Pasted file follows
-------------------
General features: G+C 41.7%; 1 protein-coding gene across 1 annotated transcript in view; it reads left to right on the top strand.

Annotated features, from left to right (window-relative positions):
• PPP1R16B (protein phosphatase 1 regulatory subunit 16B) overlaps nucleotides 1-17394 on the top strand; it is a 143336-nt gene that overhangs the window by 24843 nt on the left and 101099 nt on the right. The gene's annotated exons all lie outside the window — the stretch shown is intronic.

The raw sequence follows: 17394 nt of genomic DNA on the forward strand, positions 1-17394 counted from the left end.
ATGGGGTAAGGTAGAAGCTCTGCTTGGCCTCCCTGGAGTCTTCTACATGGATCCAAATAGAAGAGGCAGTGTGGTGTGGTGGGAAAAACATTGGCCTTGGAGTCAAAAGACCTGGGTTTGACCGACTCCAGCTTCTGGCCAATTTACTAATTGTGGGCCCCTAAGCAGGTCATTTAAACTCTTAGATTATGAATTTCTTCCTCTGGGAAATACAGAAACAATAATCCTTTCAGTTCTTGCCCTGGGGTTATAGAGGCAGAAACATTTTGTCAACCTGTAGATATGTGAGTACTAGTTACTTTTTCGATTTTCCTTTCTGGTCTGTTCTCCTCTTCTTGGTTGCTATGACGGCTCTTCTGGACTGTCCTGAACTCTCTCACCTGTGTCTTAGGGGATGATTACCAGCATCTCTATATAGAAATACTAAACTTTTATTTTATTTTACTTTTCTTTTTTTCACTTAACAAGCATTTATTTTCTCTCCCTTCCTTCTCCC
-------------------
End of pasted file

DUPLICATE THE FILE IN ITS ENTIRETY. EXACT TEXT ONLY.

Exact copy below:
General features: G+C 41.7%; 1 protein-coding gene across 1 annotated transcript in view; it reads left to right on the top strand.

Annotated features, from left to right (window-relative positions):
• PPP1R16B (protein phosphatase 1 regulatory subunit 16B) overlaps nucleotides 1-17394 on the top strand; it is a 143336-nt gene that overhangs the window by 24843 nt on the left and 101099 nt on the right. The gene's annotated exons all lie outside the window — the stretch shown is intronic.

The raw sequence follows: 17394 nt of genomic DNA on the forward strand, positions 1-17394 counted from the left end.
ATGGGGTAAGGTAGAAGCTCTGCTTGGCCTCCCTGGAGTCTTCTACATGGATCCAAATAGAAGAGGCAGTGTGGTGTGGTGGGAAAAACATTGGCCTTGGAGTCAAAAGACCTGGGTTTGACCGACTCCAGCTTCTGGCCAATTTACTAATTGTGGGCCCCTAAGCAGGTCATTTAAACTCTTAGATTATGAATTTCTTCCTCTGGGAAATACAGAAACAATAATCCTTTCAGTTCTTGCCCTGGGGTTATAGAGGCAGAAACATTTTGTCAACCTGTAGATATGTGAGTACTAGTTACTTTTTCGATTTTCCTTTCTGGTCTGTTCTCCTCTTCTTGGTTGCTATGACGGCTCTTCTGGACTGTCCTGAACTCTCTCACCTGTGTCTTAGGGGATGATTACCAGCATCTCTATATAGAAATACTAAACTTTTATTTTATTTTACTTTTCTTTTTTTCACTTAACAAGCATTTATTTTCTCTCCCTTCCTTCTCCC